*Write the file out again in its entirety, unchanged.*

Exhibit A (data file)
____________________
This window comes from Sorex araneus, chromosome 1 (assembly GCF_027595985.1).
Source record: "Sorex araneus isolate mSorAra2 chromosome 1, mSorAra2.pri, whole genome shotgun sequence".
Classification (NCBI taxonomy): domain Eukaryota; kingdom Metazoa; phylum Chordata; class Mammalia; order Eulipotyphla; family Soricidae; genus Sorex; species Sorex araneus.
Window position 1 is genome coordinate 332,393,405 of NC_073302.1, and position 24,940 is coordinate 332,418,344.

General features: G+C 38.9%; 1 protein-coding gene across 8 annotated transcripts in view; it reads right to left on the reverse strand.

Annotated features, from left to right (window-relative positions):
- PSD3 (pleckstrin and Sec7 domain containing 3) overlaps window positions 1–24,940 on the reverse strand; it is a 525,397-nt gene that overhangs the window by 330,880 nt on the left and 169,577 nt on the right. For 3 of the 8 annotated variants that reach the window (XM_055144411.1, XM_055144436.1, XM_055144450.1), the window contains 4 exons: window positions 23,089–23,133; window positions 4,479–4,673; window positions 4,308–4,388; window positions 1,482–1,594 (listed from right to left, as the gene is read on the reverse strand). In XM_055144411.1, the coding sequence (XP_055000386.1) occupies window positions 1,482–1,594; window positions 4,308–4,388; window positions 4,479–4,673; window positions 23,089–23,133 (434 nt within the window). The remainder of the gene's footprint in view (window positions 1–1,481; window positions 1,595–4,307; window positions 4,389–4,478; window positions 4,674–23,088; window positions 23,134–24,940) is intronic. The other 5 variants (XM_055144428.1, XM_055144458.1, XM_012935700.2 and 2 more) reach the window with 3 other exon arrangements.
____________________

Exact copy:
This window comes from Sorex araneus, chromosome 1 (assembly GCF_027595985.1).
Source record: "Sorex araneus isolate mSorAra2 chromosome 1, mSorAra2.pri, whole genome shotgun sequence".
Classification (NCBI taxonomy): domain Eukaryota; kingdom Metazoa; phylum Chordata; class Mammalia; order Eulipotyphla; family Soricidae; genus Sorex; species Sorex araneus.
Window position 1 is genome coordinate 332,393,405 of NC_073302.1, and position 24,940 is coordinate 332,418,344.

General features: G+C 38.9%; 1 protein-coding gene across 8 annotated transcripts in view; it reads right to left on the reverse strand.

Annotated features, from left to right (window-relative positions):
- PSD3 (pleckstrin and Sec7 domain containing 3) overlaps window positions 1–24,940 on the reverse strand; it is a 525,397-nt gene that overhangs the window by 330,880 nt on the left and 169,577 nt on the right. For 3 of the 8 annotated variants that reach the window (XM_055144411.1, XM_055144436.1, XM_055144450.1), the window contains 4 exons: window positions 23,089–23,133; window positions 4,479–4,673; window positions 4,308–4,388; window positions 1,482–1,594 (listed from right to left, as the gene is read on the reverse strand). In XM_055144411.1, the coding sequence (XP_055000386.1) occupies window positions 1,482–1,594; window positions 4,308–4,388; window positions 4,479–4,673; window positions 23,089–23,133 (434 nt within the window). The remainder of the gene's footprint in view (window positions 1–1,481; window positions 1,595–4,307; window positions 4,389–4,478; window positions 4,674–23,088; window positions 23,134–24,940) is intronic. The other 5 variants (XM_055144428.1, XM_055144458.1, XM_012935700.2 and 2 more) reach the window with 3 other exon arrangements.